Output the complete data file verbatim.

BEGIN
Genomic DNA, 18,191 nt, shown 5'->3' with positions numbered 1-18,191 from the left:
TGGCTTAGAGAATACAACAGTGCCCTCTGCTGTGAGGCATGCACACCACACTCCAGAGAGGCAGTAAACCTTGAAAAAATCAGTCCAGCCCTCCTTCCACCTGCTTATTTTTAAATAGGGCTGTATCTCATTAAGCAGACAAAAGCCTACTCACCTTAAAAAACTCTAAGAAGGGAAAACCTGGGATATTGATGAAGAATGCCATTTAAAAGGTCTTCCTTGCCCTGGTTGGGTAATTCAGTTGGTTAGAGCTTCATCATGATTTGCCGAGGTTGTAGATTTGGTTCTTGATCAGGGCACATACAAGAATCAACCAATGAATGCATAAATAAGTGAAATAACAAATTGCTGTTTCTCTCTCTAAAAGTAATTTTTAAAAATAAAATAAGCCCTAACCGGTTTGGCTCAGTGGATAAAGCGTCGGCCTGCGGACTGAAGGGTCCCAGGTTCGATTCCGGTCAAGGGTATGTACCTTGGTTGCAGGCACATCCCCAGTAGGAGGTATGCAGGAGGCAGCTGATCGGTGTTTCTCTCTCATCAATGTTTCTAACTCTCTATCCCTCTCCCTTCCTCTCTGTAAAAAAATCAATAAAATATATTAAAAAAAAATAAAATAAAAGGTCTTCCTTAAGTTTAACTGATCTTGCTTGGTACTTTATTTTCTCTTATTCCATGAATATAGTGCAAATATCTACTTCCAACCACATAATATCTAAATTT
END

Genomic DNA, 18,191 nt, shown 5'->3' with positions numbered 1-18,191 from the left:
TGGCTTAGAGAATACAACAGTGCCCTCTGCTGTGAGGCATGCACACCACACTCCAGAGAGGCAGTAAACCTTGAAAAAATCAGTCCAGCCCTCCTTCCACCTGCTTATTTTTAAATAGGGCTGTATCTCATTAAGCAGACAAAAGCCTACTCACCTTAAAAAACTCTAAGAAGGGAAAACCTGGGATATTGATGAAGAATGCCATTTAAAAGGTCTTCCTTGCCCTGGTTGGGTAATTCAGTTGGTTAGAGCTTCATCATGATTTGCCGAGGTTGTAGATTTGGTTCTTGATCAGGGCACATACAAGAATCAACCAATGAATGCATAAATAAGTGAAATAACAAATTGCTGTTTCTCTCTCTAAAAGTAATTTTTAAAAATAAAATAAGCCCTAACCGGTTTGGCTCAGTGGATAAAGCGTCGGCCTGCGGACTGAAGGGTCCCAGGTTCGATTCCGGTCAAGGGTATGTACCTTGGTTGCAGGCACATCCCCAGTAGGAGGTATGCAGGAGGCAGCTGATCGGTGTTTCTCTCTCATCAATGTTTCTAACTCTCTATCCCTCTCCCTTCCTCTCTGTAAAAAAATCAATAAAATATATTAAAAAAAAATAAAATAAAAGGTCTTCCTTAAGTTTAACTGATCTTGCTTGGTACTTTATTTTCTCTTATTCCATGAATATAGTGCAAATATCTACTTCCAACCACATAATATCTAAATTT